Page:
Friday, December 09, 2005

Benedict Defends the Virtuous Life!

In a stunning move, Pope Benedict XVI has declared that the virtuous life is not "boring." Apparently, poor Christians can't shake the stigma of being lamewads who posess no propensity for fun. While there have certainly been sects of Christianity that have done their best to hide their mirth, to assume that living morally is boring is a bit of a stretch. The Pope missed an excellent chance to quote Chesterton, who said "The act of defending any of the cardinal virtues has today all the exhilaration of a vice." It is safe to say that the deceased theologian and the current Pope are on the same page.

There must be people who still feel that Christians are some sort of fun police, preventing the good pagans from having an enjoyable time. This is not the case at all. Augustine, who was himself a good pagan, demonstrates this rather nicely, as he too fell prey to this fallacy. In one of his most human and slightly amusing moments, he notes in his Confessions that he would pray, "O Lord, help me be pure, but not yet."

Augustine knew full well the pleasures of the flesh, and was hesitant to give them up for dreary celibacy. Yet, ultimately he did. If we go earlier in the same Confessions we hear, "Late have I loved thee. O Beauty so ancient and so new! Too late have I loved thee." Obviously it was worth the sacrifice.

Christianity is misunderstood, even by many of its members. Christianity does not make everything all rosy on this earth. Although Woody Allen's classifications of life as things "horrible" and "miserable" is a stretch, cheery Christians should remember that we have been kicked out of Eden. It is hope that ensures us that things will be better in the next world.

All this does not mean that we must suffer through this life. Christianity is more than a pot of gold at the end of a miserable rainbow. It is a common misconception that freedom means the ability to do whatever one wants. True freedom is found in obedience to a moral code. It is knowing that what one is doing is worthwhile, holy and good.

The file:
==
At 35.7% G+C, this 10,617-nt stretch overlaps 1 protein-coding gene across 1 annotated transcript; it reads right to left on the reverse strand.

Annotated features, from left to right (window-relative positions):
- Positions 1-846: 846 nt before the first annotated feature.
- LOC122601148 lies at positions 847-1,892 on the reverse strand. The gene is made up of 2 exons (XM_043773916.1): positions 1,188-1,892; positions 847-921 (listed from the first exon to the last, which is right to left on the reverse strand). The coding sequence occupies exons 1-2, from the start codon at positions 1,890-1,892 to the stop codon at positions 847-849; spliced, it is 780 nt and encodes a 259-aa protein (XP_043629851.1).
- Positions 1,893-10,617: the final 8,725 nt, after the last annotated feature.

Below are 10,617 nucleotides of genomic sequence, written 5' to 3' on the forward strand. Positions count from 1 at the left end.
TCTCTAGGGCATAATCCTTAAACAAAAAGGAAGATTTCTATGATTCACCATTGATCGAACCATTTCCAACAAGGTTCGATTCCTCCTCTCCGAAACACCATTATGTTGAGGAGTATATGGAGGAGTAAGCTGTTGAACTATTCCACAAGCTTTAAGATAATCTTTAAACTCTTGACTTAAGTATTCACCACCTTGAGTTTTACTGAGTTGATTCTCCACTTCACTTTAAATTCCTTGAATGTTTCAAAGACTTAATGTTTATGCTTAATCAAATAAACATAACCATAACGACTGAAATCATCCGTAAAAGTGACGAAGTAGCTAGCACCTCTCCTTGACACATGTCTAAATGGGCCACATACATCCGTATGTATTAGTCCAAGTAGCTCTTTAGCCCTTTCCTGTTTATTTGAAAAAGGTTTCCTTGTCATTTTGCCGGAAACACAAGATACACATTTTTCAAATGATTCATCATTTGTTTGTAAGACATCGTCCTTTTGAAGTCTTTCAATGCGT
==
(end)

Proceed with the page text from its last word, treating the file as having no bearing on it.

Is it really so hard to believe that their is more to the Church than sadism? I eagerly await something a little more earth-shattering from the new Pope.


troutsky said...

If they were to just show him dancing it would dispel many of these false perceptions.Actually ,I think he should concentrate on more pressing issues than reforming the publics perception,as a recruitment tool, some words on predatory capitalism, or the inherant problems of vast wealth, power and war might work wonders,eh?

A Wiser Man Than I said...

It's possible. We've already got Rerum Novarum, but I think a clarification may be in order. There are a lot of Catholic publications in this country that are of a decidedly neo-con bend. The Church seems to be both liberal and conservative in some senses, but it is assuredly non neo-conservative. The last Pope opposed the war after all, and there doesn't seem to be much more to a neo-con than that.

Showing him dancing would probably do a bit of good. What is interesting about the Church is how they present themselves. Our time is marked by frivolity, and incessant fun-seeking. Thus, the Church reminds people to be solemn by being unusually solemn. Still, a little dancing never hurt.

troutsky said...

At the level of politics, it just seems like a question of balancing priorities.If the Church comes out and says it cannot give communion to someone who supports abortion rights, it needs to come out much more forcefully and deny communion to those who support an unjust war.Or those who do not share enough of their wealth with the poor, etc..

A Wiser Man Than I said...

At first, that seems like a good idea. A big tent has the tendency to collapse. The Church has gone out of its way to include people who do not espouse Catholic Christian teaching.

The problem comes in deciding who gets the boot when it comes to Communion. With only 4% of American Catholic couples practicing NFP--that is, not using birth control--the pews could soon be empty. This would cut tithes drastically, although I think that's one way to take care of the priest shortage.

In summation, Benedict is brave, but he's not that brave. He's not going to kick out more than half of the Church. We're still trying to shake the negative image from the Spanish Inquisition, and I don't think refusing most everyone Communion would be the best PR move of all time.